The Navajo is especially vexing, I can't use much of it before I basically have to go "they were talking rapidly in Navajo," because I don't know the language, and online resources (any resources, really) for the Diné bizaad (Navajo language) are not nearly as good for the ones for Spanish. In fact, the best one is still not great. What I really need is either the opportunity to learn Diné via immersion or else get the help of someone who's a fluent speaker.
Until either of those unlikely events, I have to keep it down to simple words and pre-assembled phrases I can find online because I don't understand how the language is put together, and skimming the Wikipedia page about Navajo syntax is enough to make me realize that this language is very, VERY different from English. Though I did today manage to work out enough about the syntax of Navajo to figure out which form of ádí I needed Vedya to use. (It's shádí, which makes sense, since shimá, a word that gets used at least once in every chapter, means "my mother." So shádí means "my older sister." The online Navajo dictionary which is my best resource doesn't specify these different forms of the words, or at least not always.)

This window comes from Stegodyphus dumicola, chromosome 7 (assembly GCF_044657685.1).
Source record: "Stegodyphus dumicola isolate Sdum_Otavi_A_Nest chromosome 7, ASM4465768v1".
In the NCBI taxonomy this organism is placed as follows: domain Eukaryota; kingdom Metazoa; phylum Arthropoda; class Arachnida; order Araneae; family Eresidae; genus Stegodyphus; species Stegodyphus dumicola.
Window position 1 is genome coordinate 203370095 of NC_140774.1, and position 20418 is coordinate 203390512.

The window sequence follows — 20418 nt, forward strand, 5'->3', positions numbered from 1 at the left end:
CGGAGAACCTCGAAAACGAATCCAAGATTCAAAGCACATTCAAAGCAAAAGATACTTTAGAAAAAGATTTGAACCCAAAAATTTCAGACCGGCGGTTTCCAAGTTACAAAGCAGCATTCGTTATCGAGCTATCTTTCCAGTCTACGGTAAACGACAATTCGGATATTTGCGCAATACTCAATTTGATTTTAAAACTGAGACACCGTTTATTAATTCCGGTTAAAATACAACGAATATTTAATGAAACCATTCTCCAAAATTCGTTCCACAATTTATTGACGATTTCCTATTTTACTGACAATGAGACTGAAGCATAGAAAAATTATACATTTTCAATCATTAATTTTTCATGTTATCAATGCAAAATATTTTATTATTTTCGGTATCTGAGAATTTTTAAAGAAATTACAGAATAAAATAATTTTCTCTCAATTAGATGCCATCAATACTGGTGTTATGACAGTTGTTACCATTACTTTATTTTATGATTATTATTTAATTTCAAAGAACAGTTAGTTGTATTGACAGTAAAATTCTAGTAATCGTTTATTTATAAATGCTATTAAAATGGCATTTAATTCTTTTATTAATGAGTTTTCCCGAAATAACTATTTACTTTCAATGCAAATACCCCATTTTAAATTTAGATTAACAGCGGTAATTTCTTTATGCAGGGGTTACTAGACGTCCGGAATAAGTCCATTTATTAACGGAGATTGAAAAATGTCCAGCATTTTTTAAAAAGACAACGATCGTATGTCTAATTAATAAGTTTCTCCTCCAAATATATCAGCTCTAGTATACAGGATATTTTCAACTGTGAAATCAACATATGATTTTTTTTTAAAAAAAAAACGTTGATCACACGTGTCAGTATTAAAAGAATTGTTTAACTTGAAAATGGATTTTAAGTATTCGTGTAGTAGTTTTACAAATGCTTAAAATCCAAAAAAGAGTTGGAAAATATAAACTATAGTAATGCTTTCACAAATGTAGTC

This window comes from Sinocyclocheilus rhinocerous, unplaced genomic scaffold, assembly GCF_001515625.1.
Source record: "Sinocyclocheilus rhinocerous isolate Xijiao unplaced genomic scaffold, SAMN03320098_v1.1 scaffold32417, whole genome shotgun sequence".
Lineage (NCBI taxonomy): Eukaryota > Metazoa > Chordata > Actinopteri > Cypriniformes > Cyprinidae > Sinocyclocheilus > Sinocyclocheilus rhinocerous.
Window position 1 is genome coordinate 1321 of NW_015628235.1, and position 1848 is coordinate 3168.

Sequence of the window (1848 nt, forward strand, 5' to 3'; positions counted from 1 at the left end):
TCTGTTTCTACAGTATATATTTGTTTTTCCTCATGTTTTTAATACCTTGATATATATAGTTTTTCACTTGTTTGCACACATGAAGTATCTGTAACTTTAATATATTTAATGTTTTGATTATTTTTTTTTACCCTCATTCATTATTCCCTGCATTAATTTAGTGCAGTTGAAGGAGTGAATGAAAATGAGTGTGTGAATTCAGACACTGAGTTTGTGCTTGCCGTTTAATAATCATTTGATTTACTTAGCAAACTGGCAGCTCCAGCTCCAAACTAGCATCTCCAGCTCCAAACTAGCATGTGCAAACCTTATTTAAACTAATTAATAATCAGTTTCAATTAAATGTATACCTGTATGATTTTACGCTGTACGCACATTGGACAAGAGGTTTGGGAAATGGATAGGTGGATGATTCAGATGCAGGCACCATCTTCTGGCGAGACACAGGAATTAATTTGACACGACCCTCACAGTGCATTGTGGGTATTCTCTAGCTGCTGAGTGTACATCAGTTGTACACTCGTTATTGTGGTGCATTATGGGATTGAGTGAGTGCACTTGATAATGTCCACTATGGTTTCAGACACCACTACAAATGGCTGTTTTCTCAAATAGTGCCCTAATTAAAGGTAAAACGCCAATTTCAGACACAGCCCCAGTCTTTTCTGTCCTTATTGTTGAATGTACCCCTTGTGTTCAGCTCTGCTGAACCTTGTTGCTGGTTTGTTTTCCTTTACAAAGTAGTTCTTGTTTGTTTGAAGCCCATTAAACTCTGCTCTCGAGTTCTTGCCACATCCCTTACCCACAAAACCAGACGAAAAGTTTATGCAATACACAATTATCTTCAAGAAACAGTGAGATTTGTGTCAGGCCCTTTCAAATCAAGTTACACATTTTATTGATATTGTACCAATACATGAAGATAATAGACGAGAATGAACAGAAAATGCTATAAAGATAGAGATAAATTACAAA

Also, Diné has a lot of sounds that are foreign to English speakers. Even my unusual talent for being able to repeat foreign sounds (even if my memory for vocabulary etc is horrendous) leaves me struggling on the few occasions I've tried to mimic its sounds.
But you know, Diné is a beautiful enough language to me that if I was going to learn any language other than English, I think I'd want it to be Diné. Even if it's not very likely for me.
As challenging as it is having characters who speak languages I don't, I find it rewarding. It's hard to explain why.
This was cross-posted from https://fayanora.dreamwidth.org/1383294.html
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